Hector Santos <hsantos(_at_)santronics(_dot_)com> writes:
2) There is a licensing issue, and unless it is already licensed by the
OS and offered as an API entry point, adding this to your software is a
costly endeavor. Again see #1
There is no licensing requirement for Kerberos. There are multiple
interoperating free software (not even GPL'd) implementations and the
protocol is an IETF standard.
I support a Kerberos SMTP AUTH extension proposal, if only as another
There's no need for any such proposal. RFC 4752 has been a proposed
standard for five years.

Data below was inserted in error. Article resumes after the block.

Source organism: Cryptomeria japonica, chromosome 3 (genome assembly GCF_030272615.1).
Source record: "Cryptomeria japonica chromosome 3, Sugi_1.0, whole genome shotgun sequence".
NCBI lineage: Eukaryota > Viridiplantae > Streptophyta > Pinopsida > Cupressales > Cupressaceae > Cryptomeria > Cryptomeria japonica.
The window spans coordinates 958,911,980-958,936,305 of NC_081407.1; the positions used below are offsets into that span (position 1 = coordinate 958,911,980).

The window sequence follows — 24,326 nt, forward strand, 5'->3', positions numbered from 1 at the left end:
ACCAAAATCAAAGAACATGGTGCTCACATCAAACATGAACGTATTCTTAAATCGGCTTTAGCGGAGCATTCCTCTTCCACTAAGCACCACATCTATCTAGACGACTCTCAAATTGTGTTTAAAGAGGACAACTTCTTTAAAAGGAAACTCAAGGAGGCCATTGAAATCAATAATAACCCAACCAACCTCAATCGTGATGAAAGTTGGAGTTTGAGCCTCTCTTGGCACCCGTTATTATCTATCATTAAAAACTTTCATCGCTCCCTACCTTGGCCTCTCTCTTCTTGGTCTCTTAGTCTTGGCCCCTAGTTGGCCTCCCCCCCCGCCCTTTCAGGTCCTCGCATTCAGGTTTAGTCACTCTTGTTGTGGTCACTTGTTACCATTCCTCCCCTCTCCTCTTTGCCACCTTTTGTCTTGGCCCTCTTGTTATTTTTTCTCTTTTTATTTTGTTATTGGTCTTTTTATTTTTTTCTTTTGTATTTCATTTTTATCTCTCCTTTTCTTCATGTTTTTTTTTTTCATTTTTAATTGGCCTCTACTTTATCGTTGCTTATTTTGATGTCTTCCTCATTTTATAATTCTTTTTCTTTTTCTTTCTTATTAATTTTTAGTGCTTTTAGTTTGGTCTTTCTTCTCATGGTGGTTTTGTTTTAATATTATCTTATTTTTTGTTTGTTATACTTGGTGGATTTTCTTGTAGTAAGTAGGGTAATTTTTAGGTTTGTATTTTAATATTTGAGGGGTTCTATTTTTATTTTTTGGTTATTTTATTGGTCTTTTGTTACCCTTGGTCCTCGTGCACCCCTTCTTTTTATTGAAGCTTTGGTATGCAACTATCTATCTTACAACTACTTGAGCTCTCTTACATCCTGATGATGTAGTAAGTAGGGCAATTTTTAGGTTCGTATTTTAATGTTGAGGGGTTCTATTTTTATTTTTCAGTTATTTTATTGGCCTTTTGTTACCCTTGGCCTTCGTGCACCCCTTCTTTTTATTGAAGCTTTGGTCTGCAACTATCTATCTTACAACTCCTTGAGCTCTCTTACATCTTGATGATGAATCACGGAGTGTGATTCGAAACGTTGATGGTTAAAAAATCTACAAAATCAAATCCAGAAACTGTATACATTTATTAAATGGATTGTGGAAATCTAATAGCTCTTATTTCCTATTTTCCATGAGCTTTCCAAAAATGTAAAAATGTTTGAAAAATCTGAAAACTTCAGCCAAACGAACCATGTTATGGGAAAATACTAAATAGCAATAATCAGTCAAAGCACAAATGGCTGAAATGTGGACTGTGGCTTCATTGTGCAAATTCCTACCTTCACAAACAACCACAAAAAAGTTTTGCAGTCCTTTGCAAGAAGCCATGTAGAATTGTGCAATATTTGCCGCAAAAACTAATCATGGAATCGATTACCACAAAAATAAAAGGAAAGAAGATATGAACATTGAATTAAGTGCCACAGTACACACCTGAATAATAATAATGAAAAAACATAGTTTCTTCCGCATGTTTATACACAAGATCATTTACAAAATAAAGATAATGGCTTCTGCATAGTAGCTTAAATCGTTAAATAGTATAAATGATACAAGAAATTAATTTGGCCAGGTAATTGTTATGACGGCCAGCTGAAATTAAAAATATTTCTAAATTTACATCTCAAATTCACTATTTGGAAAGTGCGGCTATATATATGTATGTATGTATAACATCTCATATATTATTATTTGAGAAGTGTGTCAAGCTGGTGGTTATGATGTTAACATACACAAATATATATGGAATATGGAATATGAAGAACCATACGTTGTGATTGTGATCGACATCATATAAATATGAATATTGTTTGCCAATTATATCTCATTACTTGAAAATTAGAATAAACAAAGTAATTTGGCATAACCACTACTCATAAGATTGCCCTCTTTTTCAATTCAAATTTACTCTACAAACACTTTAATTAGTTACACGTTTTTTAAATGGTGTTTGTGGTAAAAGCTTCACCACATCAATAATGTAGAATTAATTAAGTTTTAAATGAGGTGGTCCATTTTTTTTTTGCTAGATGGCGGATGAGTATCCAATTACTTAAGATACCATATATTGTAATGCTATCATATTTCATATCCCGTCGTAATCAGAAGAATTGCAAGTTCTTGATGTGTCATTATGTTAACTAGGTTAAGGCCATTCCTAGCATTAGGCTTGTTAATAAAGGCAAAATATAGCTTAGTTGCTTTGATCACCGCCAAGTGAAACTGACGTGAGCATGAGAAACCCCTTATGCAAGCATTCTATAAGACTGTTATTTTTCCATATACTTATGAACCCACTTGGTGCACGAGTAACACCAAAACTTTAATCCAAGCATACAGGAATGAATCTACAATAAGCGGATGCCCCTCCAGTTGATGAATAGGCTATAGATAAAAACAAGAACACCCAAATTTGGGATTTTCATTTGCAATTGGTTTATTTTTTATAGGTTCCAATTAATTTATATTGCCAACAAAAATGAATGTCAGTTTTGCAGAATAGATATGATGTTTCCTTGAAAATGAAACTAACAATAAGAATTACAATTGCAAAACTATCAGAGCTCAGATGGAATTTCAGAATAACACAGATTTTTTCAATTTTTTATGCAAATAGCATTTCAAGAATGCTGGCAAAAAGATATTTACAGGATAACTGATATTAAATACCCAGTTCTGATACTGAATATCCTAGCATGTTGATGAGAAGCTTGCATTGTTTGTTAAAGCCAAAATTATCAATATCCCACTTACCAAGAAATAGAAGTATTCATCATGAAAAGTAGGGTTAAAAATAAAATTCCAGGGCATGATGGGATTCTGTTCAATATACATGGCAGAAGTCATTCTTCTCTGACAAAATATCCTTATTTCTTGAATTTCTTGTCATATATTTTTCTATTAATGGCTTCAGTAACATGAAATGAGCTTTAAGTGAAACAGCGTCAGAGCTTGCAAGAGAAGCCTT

If one wanted to put together a more comprehensive framework, there may
need to be a new standard governing what specific principal names should
be used by SMTP services and how to handle the (very serious) cross-realm
trust issues, but that's another matter entirely and doesn't require any
changes to the SMTP protocol.
#1) Kerberos is deemed much stronger largely due to its client/server
time synchronization dependency.
The time synchronization requirement for Kerberos is nowhere near as
strong as you seem to think it is.
I think it's a poor fit for this problem space for the reasons pointed out
by Keith Moore, but some of these objections seem to come from a serious
lack of understanding of what Kerberos is, how it integrates with SMTP,
and how it works.
Russ Allbery (rra(_at_)stanford(_dot_)edu)